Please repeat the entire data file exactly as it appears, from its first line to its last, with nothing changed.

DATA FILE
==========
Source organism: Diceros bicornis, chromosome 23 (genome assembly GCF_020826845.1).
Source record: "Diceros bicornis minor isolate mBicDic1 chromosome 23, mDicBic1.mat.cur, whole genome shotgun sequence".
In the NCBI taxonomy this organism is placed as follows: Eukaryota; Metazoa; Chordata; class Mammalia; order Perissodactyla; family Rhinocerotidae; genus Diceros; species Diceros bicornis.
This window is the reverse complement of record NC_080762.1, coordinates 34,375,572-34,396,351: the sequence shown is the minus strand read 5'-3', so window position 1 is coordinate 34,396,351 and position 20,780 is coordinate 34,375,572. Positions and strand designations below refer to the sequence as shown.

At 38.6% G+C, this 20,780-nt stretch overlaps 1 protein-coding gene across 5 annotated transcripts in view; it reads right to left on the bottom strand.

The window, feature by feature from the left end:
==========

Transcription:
Source organism: Diceros bicornis, chromosome 23 (genome assembly GCF_020826845.1).
Source record: "Diceros bicornis minor isolate mBicDic1 chromosome 23, mDicBic1.mat.cur, whole genome shotgun sequence".
In the NCBI taxonomy this organism is placed as follows: Eukaryota; Metazoa; Chordata; class Mammalia; order Perissodactyla; family Rhinocerotidae; genus Diceros; species Diceros bicornis.
This window is the reverse complement of record NC_080762.1, coordinates 34,375,572-34,396,351: the sequence shown is the minus strand read 5'-3', so window position 1 is coordinate 34,396,351 and position 20,780 is coordinate 34,375,572. Positions and strand designations below refer to the sequence as shown.

At 38.6% G+C, this 20,780-nt stretch overlaps 1 protein-coding gene across 5 annotated transcripts in view; it reads right to left on the bottom strand.

The window, feature by feature from the left end: